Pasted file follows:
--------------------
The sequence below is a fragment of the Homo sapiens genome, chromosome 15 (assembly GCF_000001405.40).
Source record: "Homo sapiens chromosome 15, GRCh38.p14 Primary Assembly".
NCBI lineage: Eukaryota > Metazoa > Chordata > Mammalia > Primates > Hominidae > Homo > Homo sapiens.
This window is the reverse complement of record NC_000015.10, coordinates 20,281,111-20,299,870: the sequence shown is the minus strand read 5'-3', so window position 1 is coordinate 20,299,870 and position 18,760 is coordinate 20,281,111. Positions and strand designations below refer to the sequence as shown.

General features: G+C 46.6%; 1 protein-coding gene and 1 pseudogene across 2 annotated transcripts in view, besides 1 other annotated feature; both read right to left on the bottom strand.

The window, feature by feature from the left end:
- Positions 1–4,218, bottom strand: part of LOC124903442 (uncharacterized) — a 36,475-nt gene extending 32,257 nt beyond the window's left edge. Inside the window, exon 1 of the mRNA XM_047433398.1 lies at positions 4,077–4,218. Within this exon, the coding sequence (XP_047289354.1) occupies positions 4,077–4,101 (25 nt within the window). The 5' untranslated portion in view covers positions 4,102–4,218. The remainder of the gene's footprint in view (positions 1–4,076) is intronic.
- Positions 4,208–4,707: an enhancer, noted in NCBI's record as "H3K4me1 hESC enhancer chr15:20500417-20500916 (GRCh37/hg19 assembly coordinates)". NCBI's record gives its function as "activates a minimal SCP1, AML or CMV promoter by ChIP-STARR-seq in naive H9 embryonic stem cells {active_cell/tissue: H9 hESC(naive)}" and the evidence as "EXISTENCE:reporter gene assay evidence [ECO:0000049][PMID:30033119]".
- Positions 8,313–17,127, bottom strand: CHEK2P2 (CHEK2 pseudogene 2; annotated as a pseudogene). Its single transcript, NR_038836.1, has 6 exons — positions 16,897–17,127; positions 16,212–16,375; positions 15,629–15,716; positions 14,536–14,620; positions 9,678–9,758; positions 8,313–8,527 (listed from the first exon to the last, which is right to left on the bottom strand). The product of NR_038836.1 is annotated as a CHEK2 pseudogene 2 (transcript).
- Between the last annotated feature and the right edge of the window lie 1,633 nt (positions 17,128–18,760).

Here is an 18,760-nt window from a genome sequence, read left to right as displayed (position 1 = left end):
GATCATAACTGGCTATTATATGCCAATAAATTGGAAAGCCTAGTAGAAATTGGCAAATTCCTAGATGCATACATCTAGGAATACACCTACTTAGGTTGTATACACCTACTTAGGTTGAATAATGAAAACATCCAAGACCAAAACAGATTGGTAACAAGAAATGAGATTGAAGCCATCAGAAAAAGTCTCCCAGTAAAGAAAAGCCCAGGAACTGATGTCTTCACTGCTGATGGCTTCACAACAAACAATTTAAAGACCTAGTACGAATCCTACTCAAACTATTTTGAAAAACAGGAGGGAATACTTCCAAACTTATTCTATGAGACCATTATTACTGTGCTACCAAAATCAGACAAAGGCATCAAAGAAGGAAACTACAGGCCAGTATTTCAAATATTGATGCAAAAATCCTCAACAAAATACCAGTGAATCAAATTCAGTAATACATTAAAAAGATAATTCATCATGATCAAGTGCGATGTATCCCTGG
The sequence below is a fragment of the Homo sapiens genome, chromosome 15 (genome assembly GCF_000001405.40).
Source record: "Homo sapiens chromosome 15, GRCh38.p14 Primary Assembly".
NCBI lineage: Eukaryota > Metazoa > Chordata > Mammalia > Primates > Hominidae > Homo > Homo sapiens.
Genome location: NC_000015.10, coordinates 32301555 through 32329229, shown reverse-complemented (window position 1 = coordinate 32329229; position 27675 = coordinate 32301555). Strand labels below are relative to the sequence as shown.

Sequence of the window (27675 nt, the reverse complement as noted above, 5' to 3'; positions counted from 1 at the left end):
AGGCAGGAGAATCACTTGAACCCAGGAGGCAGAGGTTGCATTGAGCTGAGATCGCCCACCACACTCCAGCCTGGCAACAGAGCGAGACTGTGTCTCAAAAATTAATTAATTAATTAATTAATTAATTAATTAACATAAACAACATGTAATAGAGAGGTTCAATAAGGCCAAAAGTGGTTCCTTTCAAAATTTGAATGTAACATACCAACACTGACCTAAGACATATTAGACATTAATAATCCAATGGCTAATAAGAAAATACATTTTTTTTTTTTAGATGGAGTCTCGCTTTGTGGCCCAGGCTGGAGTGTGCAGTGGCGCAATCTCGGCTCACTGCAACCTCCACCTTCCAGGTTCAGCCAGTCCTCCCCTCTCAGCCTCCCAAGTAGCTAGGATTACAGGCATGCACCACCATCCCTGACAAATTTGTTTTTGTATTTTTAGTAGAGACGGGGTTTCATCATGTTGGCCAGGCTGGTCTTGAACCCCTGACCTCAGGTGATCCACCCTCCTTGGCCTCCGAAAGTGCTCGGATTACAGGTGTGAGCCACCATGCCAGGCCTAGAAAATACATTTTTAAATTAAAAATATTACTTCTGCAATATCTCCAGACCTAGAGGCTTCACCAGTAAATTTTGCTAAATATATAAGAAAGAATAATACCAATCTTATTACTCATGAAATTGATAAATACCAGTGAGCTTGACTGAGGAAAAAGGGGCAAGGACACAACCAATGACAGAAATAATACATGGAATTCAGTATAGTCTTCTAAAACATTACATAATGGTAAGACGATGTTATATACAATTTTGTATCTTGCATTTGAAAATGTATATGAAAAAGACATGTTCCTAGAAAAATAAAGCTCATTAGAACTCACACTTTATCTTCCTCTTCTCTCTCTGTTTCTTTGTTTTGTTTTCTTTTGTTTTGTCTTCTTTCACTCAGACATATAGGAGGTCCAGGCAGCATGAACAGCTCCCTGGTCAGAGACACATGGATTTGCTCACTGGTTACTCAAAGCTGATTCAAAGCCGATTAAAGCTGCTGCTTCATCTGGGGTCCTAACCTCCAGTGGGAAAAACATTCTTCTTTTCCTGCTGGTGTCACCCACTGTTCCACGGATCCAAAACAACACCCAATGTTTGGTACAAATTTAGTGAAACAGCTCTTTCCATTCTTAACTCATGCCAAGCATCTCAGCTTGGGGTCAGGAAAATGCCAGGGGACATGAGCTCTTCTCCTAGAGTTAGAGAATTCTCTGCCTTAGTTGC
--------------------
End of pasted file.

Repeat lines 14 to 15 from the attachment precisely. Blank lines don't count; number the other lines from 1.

Source record: "Homo sapiens chromosome 15, GRCh38.p14 Primary Assembly".
NCBI lineage: Eukaryota > Metazoa > Chordata > Mammalia > Primates > Hominidae > Homo > Homo sapiens.